This tutorial example will show you how to mock ObjectFactory<KieSession>, KieSession and KieStatelessSession using Junit.

KieSession is the most common way to interact with the engine in Drools.

A KieSession allows the application to establish an iterative conversation with the engine, where the state of the session is kept across invocations.

The reasoning process may be triggered multiple times for the same set of data. After the application finishes using the session, though, it must call the dispose method in order to free the resources and used memory.

StatelessKieSession implements CommandExecutor which can be used to script a KieSession.

Prerequisites

Knowledge of Java, Junit
Spring dependencies
Junit Mockito framework dependency

The first example we will see about mocking ObjectFactory<KieSession> and KieSession.

Suppose you have this below Spring service class where you have @Autowired ObjectFactory<KieSession> from which you get KieSession for doing your business flows.

@Service
public class DroolsServiceOne {
    
    @Autowired
    private ObjectFactory<KieSession> kieSessionFactory;
    
    public void triggerRequiredFieldsRules(Object contextEntity, String ruleName) {
        KieSession kieSession = kieSessionFactory.getObject();
        //more code...
    }
}

Now when you will write a junit class for the above service class, you don’t want to build a real KieSession. Instead you want to mock ObjectFactory<KieSession>.

Writing Junit class

Your junit class should look similar to below class. In this class we have mocked ObjectFactory<KieSession> and KieSession to return the mock object.

@RunWith(MockitoJUnitRunner.class)
public class DroolsServiceOneTest {
    @Mock
    private ObjectFactory<KieSession> kieSessionFactory;
    @Mock
    private KieSession kieSession;
    @Spy
    @InjectMocks
    private final DroolsServiceOne ruleService = new DroolsServiceOne();
    @Before
    public void init() {
        MockitoAnnotations.initMocks(this);
    }
    @Test
    public void testTriggerRequiredFieldsRules() throws Exception {
        Mockito.when(kieSessionFactory.getObject()).thenReturn(kieSession);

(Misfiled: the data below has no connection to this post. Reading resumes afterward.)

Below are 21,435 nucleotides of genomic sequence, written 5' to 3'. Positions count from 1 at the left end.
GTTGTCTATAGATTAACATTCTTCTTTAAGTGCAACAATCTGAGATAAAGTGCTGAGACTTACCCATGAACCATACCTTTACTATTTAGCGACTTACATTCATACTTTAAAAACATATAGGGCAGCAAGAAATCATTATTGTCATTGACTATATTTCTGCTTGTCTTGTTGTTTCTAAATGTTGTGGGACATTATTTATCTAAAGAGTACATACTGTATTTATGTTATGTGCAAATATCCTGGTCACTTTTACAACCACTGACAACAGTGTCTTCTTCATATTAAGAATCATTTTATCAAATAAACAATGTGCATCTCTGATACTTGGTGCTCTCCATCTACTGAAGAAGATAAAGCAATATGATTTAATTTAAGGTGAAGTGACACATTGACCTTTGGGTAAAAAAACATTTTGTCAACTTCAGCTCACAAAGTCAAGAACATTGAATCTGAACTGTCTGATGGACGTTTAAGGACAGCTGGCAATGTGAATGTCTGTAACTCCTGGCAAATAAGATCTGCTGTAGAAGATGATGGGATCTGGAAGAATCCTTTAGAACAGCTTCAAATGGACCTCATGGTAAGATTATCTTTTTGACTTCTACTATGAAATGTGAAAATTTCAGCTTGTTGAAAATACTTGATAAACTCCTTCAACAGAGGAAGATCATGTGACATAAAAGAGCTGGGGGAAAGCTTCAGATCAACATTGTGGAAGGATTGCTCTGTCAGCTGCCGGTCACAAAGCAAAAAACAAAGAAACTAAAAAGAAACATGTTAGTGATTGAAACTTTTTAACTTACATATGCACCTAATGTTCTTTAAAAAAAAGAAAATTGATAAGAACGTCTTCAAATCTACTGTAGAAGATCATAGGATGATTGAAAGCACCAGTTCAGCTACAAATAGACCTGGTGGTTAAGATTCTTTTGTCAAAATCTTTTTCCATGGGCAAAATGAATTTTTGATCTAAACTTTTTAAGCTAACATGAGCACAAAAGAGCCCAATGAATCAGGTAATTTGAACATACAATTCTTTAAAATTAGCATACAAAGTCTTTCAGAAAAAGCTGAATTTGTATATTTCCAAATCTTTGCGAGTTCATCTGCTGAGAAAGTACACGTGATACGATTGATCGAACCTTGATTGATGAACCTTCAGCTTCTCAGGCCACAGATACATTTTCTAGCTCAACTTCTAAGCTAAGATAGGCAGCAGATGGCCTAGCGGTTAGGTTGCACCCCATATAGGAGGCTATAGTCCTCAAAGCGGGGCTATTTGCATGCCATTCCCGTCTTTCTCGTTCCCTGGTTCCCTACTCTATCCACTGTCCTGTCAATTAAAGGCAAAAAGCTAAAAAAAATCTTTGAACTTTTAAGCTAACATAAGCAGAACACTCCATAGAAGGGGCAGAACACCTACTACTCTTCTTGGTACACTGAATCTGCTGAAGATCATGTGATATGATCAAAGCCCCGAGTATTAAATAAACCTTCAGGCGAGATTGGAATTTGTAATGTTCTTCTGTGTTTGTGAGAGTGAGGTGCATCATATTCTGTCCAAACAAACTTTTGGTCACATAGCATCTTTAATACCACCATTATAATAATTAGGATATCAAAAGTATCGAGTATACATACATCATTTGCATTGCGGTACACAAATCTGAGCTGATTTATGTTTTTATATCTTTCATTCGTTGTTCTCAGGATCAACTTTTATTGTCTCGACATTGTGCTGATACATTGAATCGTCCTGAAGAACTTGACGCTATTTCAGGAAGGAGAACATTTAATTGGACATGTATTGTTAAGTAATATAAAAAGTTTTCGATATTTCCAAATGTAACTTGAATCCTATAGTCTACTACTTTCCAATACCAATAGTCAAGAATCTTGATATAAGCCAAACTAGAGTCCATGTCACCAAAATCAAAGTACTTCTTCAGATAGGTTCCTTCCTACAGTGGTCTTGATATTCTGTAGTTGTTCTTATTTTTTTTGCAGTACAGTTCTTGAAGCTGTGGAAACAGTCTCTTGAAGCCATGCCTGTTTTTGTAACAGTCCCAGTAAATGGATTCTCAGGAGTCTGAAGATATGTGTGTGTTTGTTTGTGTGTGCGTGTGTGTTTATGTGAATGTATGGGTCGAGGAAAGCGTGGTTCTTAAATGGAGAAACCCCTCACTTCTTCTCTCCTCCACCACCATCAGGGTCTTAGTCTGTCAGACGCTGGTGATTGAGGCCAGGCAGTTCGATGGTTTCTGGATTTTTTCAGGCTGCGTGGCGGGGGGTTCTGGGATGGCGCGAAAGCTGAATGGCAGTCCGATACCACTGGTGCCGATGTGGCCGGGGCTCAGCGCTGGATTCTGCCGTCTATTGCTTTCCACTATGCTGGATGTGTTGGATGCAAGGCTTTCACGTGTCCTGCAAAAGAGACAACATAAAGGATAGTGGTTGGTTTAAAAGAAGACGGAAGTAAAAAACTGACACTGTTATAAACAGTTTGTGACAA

//more code...
        Object object = new Object();
        ruleService.triggerRequiredFieldsRules(object, "rule");        
        //finally you may verify your method
        Mockito.verify(ruleService, Mockito.times(1)).triggerRequiredFieldsRules(object, "rule");
    }
    
}

In the above junit class we mocked the ObjectFactory<KieSession> and KieSession. Then we injected those mock objects into the real object of service class.

Finally we initialize all mock objects using init method before running the test case.

Now look at the below second example where you will see how to mock StatelessKieSession object.

Let’s say you have the following Spring service class where you have the following @Autowird StatelessKieSession object for your Drools activity.

@Service
public class DroolsServiceTwo {
    @Autowired
    private StatelessKieSession kieSession;
    
    public void triggerRequiredFieldsRules(Object contextEntity) {
        kieSession.execute(contextEntity);
    }
}

Writing Junit class

Your junit class should look similar to below class where we have mocked StatelessKieSession to return the mock object.

@RunWith(MockitoJUnitRunner.class)
public class DroolsServiceTwoTest {
    @Mock
    private StatelessKieSession kieSession;
    @Spy
    @InjectMocks
    private final DroolsServiceTwo rulesService = new DroolsServiceTwo();
    
    @Before
    public void init() {
        MockitoAnnotations.initMocks(this);
    }
    @Test
    public void testTriggerRequiredFieldsRules() throws Exception {
        Mockito.doNothing().when(kieSession).execute(Mockito.any(Object.class));
        Object object = new Object();
        rulesService.triggerRequiredFieldsRules(object);
        Mockito.verify(rulesService, Mockito.times(1)).triggerRequiredFieldsRules(object);
   }
}

That’s all about how to mock ObjectFactory<KieSession>, KieSession and KieStatelessSession using Junit.

You may check here why you see @Spy annotation in the test cases.

Thanks for reading.

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